High cost of cheap coal
He can’t even stop his own country from producing greenhouse gases, and now he’s bullying us to stop using coal as a source of energy? That was how presidential candidate Rodrigo Duterte twitted former US vice president Al Gore, who was in the country earlier to talk about climate change and global warming.
Gore had called on the Philippines to use other sources of renewable energy instead of coal-fired power plants as these burn greenhouse gases and stoke climate change, the effects of which are aberrations in weather patterns that unleash ultradestructive typhoons like “Yolanda.”
“But the country contributes so little greenhouse gases compared to developed countries that are the biggest offenders,” Duterte protested when reminded at the second presidential debate of the country’s commitment to cut its carbon emissions by 70 percent by 2030.
According to former energy secretary Jericho Petilla, 23 new coal-fired power plants will have been established in the country by 2020; two new 300-megawatt plants will open in Davao City in 2016 and 2017—plans that Duterte fully supports. The coal-fired plants are necessary to meet the nation’s growing energy needs, President Aquino said in January. And yet, just a month earlier in Paris, he forcefully spoke out for the Philippines and other developing nations as highly vulnerable to rising sea waters as a result of global warming!
Local officials fearful of public outrage over expected power outages due to limited energy supply often turn to coal as a convenient alternative. After all, it is cheap, easy to transport and easy to burn. It is by far cheaper than nuclear, natural gas or oil, is relatively stable and immune from fluctuating prices because of political embargoes, and provides jobs that involve its removal from the earth, its transport, conversion to fuel, and disposal.
And yet there are hidden costs that make coal the most exorbitantly priced energy source. For one, it is devastatingly dirty and leaves a black patina on everything it touches. The prolonged inhalation of coal dust also causes black lung disease, or pneumoconiosis, which is characterized by long-term coughing and shortness of breath. In 2013, the disease killed 25,000 workers, according to the UK medical journal Lancet.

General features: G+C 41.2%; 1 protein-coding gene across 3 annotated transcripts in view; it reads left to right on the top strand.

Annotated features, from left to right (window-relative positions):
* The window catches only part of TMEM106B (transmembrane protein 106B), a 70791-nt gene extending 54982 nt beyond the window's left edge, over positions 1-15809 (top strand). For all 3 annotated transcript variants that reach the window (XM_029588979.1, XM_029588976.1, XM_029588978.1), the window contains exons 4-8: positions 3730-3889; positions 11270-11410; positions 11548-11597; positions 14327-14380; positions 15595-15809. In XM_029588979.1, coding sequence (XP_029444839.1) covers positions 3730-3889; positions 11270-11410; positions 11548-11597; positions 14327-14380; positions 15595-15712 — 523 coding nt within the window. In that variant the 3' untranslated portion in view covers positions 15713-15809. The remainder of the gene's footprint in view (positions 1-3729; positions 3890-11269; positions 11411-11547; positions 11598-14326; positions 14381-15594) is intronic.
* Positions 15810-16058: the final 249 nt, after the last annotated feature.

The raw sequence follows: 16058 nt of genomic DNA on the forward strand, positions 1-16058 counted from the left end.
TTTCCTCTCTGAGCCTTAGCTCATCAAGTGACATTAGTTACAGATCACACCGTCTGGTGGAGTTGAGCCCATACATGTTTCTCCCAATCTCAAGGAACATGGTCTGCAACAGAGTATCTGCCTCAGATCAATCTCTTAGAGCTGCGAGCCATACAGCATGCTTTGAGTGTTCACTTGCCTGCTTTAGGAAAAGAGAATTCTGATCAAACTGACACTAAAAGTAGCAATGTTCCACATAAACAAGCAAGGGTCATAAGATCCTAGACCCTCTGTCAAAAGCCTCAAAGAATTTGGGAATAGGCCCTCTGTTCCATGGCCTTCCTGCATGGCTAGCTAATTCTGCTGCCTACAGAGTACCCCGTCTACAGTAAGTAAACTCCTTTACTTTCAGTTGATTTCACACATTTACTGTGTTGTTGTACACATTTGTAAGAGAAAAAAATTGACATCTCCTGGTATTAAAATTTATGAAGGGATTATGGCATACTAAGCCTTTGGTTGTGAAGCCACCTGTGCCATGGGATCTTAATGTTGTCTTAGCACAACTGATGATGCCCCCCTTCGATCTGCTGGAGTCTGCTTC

Mining, transporting, storing and burning coal are as messy and fraught with danger as well, as deep mines expose coal workers to intolerably filthy and hazardous conditions, including high temperatures and the threat of explosions.
Open cast mining, now the source of much of the world’s coal, rips away topsoil and gobbles water, and thus contributes to the “desertification” of land. Digging out coal ruins forest lands and animal habitats, and harms biodiversity and existing ecosystems. Burning coal produces harmful byproducts and gas emissions such as sulfur dioxide, carbon dioxide and nitrogen oxide that pollute the environment.
Although widely available at present, coal deposits are a nonrenewable and limited resource; future generations can’t rely on it alone.
With other countries taking heed of the risks and environmental costs of coal and weaning themselves away from it, why does the Philippines insist on using it as a preferred energy source? (At 27 percent in 2005, coal has the highest contribution to the power generation mix in the country.) The choice is even more puzzling given that the country is the world’s second largest producer of geothermal energy, behind Indonesia. It also has other largely untapped renewable sources of energy: solar (freely available), wind and hydropower.
Expectedly, business leaders and entrepreneurs might balk at the initial capital outlay these power investments will entail, but over the long term, these will pay off in terms of a more stable power supply and clean energy.
And why should initial costs be a problem? Shouldn’t the government subsidize the development of alternative energy sources? It should provide incentives to encourage entrepreneurs to go into power generation using sustainable and clean sources, as in tax breaks, tariff-free importation of machinery, entry of foreign technical personnel, even the recovery of operating expenses—incentives that, per the Department of Energy website, are already being given to energy producers under the current coal operating contract system.
Indeed, how can we talk of economic growth when we keep a tight and parsimonious grip on funds that could develop renewable power sources to oil the cogs and wheels of industry and keep them going?
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